I have noticed that often such stories use sexual fluidity among young women to signify rebellion against hegemonic institutions. In stories ostensibly about conflict between women and their families and women and male lovers, hints of bisexuality are present as indications of the larger ways in which the women in question are opposing oppression.
Like many feminist blog readers and pop-culture junkies, Kelsey and I have been following the hype on Jennifer's Body , starring Megan Fox as a cheerleader-turned-flesh-eating-demon and Amanda Seyfried as her loyal but mousier (Hollywood mousier) BFF, since we watched the preview way back in July. We finally got a chance to see it this Monday, and while hate is a strong word, there was one too many WTF? moments ("867-5309"?!) for us to get a feminist buzz off this flick (especially after being surprisingly touched by Whip It preview). So like the vlogging pioneers we strive to be (did you know we have a video page?) we sat down moments after the credits rolled to give our impressions, which include a primer on Diablo Cody's latest vernacular additions (:30), why we were disappointed (1:13), and of course its redeeming qualities (What? Unlike some people--JENNIFER!--we're not all filled with black bile and bloodlust. 4:19)! Check 'er out and share your own spoiler-filled thoughts on the movie! Transcript after the jump.
"Today's Made Us Think comment comes from "Elly," who writes in response to Missy Schwartz's interview with Jane Campion,
I suspect a large reason there are so few well-known female filmmakers may be that so many female writers, directors etc. are too focused on the lack of "just for women" entertainment, and so tend to turn out stuff with distinct agendas for distinct female audiences — i.e. the 'empowerment' Campion spoke of — instead of just focusing on making a good product. I see it all the time in books – I rarely read sci-fi or fantasy by female authors, because the story is usually just there as a weak afterthought to help move the rant along, the real point of the book being to obsess over what patriarchal pigs men can be. Case in point: Margaret Atwood.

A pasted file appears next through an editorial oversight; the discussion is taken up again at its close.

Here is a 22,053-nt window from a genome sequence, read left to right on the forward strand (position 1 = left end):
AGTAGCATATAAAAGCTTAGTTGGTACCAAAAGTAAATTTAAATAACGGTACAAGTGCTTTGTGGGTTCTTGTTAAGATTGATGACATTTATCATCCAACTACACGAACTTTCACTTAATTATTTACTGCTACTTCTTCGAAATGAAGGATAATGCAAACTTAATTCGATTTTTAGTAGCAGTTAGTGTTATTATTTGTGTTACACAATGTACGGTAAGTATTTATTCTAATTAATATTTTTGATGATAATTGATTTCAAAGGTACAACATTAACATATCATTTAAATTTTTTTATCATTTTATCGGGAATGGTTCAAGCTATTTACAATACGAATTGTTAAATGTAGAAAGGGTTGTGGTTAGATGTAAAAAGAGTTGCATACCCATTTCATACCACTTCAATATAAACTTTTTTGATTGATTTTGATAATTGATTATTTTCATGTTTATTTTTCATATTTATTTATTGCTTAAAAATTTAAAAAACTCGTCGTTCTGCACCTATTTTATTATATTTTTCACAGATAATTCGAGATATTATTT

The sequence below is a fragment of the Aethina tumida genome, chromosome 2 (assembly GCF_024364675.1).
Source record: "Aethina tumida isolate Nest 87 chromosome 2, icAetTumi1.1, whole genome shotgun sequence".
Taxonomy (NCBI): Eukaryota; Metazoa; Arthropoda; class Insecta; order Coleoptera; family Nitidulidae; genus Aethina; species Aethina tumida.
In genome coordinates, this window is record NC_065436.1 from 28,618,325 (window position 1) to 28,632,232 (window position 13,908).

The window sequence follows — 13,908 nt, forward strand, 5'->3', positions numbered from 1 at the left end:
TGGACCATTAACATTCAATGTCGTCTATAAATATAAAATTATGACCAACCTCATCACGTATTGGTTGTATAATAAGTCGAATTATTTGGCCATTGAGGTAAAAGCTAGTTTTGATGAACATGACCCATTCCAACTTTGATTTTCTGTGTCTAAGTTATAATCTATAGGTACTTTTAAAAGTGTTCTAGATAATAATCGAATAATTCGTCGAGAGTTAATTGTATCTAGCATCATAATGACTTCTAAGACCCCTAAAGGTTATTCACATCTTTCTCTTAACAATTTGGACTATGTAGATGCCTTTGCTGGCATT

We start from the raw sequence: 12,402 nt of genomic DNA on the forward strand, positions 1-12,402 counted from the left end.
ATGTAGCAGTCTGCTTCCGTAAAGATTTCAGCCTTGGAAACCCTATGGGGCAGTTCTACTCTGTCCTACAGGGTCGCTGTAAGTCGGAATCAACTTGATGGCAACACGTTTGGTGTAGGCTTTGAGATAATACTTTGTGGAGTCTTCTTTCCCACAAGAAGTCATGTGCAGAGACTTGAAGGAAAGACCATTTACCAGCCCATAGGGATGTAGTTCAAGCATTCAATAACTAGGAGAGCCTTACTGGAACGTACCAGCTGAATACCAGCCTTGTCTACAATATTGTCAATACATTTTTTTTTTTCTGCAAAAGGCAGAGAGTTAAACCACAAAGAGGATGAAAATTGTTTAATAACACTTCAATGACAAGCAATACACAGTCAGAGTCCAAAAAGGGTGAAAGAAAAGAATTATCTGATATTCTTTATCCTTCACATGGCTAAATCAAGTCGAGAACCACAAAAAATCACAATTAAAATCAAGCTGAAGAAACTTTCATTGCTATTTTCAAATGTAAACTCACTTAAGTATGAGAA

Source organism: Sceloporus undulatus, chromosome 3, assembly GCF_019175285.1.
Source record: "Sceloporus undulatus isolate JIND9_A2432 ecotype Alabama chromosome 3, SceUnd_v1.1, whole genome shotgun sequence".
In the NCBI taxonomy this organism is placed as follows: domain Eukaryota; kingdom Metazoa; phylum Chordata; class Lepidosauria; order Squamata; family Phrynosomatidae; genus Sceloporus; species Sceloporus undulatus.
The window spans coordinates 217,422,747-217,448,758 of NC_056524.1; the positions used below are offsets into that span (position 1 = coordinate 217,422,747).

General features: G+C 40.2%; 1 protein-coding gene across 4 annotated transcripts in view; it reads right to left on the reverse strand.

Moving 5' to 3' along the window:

That's one theory, and it certainly got us thinking. What about you?"
As to be expected, responses in the comments section ranged from ignorant to sound:
In Monday's post I asked if you could name five women directors off the top of your head and encouraged you to share some favorite females behind the lens. And WOW, between us we came up with nearly 70!
Since there are few things I enjoy more than compiling research and sharing information (Heck, it's one of the reasons why I'm a writer) I've put together a list of all the women directors you posted in the comments section, along with the title of one or two of their movies. I hope it will serve as a good reference resource for sister (and fellow) feminist film geeks.
I also wanted to re-raise a question I asked in that post that wasn't addressed: Do you think women directors (and by extension women screenwriters) reflect women's lives and handle women's issues more authentically than men? More responsibly?
So Variety has reported that Diablo Cody (Juno, The United States of Tara) is joining forces with Fox Searchlight to develop a film adapation of the upcoming zombie romance novel Breathers: A Zombie's Lament, about a recently undead man who finds love at a zombie support group. Cody won't be writing or directing the film, but she will be producing.
This is the second horror project that Diablo Cody has recently taken on and it makes me wonder: will she make more room for women in the genre?